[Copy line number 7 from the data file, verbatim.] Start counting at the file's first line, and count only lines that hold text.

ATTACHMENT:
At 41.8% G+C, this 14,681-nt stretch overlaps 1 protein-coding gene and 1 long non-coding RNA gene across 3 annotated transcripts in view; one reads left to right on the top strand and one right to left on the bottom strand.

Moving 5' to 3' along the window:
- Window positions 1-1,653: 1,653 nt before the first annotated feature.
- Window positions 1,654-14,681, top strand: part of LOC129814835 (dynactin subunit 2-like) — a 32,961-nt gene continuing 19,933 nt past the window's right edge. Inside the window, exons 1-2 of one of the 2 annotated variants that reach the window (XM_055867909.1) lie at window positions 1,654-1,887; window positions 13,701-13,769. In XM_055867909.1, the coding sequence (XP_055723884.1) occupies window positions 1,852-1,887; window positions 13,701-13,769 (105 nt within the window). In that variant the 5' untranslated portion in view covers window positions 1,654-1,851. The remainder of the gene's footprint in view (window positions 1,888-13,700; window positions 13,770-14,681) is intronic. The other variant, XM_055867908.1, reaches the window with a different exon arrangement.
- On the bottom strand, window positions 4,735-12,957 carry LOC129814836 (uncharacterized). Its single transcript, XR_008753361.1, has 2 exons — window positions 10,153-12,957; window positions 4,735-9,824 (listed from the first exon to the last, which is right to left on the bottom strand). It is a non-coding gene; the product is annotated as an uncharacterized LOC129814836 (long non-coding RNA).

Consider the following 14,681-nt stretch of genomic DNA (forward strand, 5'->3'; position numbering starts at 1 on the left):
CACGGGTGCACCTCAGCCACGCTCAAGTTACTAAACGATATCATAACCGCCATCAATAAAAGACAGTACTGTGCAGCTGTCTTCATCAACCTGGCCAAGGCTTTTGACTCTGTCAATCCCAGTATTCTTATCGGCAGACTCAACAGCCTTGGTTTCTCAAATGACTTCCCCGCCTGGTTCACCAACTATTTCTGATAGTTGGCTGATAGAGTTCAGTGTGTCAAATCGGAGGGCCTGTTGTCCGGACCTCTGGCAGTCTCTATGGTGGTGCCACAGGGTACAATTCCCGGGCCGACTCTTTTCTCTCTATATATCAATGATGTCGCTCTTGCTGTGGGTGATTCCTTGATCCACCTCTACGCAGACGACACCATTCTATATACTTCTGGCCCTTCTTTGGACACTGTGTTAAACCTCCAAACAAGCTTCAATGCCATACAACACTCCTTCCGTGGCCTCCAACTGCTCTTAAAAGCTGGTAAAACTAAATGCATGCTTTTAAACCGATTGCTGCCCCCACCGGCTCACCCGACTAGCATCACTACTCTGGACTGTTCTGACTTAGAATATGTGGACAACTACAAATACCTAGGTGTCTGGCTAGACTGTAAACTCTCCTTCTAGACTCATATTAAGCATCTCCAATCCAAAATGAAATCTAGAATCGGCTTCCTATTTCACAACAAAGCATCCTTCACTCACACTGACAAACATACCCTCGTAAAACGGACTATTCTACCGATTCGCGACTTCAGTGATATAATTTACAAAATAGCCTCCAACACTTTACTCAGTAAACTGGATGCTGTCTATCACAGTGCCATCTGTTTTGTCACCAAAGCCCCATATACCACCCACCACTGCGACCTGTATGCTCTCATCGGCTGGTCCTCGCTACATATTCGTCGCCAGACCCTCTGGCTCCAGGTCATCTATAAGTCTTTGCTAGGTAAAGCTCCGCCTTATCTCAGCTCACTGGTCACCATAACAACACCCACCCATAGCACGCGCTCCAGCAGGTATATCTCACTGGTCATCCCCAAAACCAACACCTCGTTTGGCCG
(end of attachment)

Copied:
CACGGGTGCACCTCAGCCACGCTCAAGTTACTAAACGATATCATAACCGCCATCAATAAAAGACAGTACTGTGCAGCTGTCTTCATCAACCTGGCCAAGGCTTTTGACTCTGTCAATCCCAGTATTCTTATCGGCAGACTCAACAGCCTTGGTTTCTCAAATGACTTCCCCGCCTGGTTCACCAACTATTTCTGATAGTTGGCTGATAGAGTTCAGTGTGTCAAATCGGAGGGCCTGTTGTCCGGACCTCTGGCAGTCTCTATGGTGGTGCCACAGGGTACAATTCCCGGGCCGACTCTTTTCTCTCTATATATCAATGATGTCGCTCTTGCTGTGGGTGATTCCTTGATCCACCTCTACGCAGACGACACCATTCTATATACTTCTGGCCCTTCTTTGGACACTGTGTTAAACCTCCAAACAAGCTTCAATGCCATACAACACTCCTTCCGTGGCCTCCAACTGCTCTTAAAAGCTGGTAAAACTAAATGCATGCTTTTAAACCGATTGCTGCCCCCACCGGCTCACCCGACTAGCATCACTACTCTGGACTGTTCTGACTTAGAATATGTGGACAACTACAAATACCTAGGTGTCTGGCTAGACTGTAAACTCTCCTTCTAGACTCATATTAAGCATCTCCAATCCAAAATGAAATCTAGAATCGGCTTCCTATTTCACAACAAAGCATCCTTCACTCACACTGACAAACATACCCTCGTAAAACGGACTATTCTACCGATTCGCGACTTCAGTGATATAATTTACAAAATAGCCTCCAACACTTTACTCAGTAAACTGGATGCTGTCTATCACAGTGCCATCTGTTTTGTCACCAAAGCCCCATATACCACCCACCACTGCGACCTGTATGCTCTCATCGGCTGGTCCTCGCTACATATTCGTCGCCAGACCCTCTGGCTCCAGGTCATCTATAAGTCTTTGCTAGGTAAAGCTCCGCCTTATCTCAGCTCACTGGTCACCATAACAACACCCACCCATAGCACGCGCTCCAGCAGGTATATCTCACTGGTCATCCCCAAAACCAACACCTCGTTTGGCCG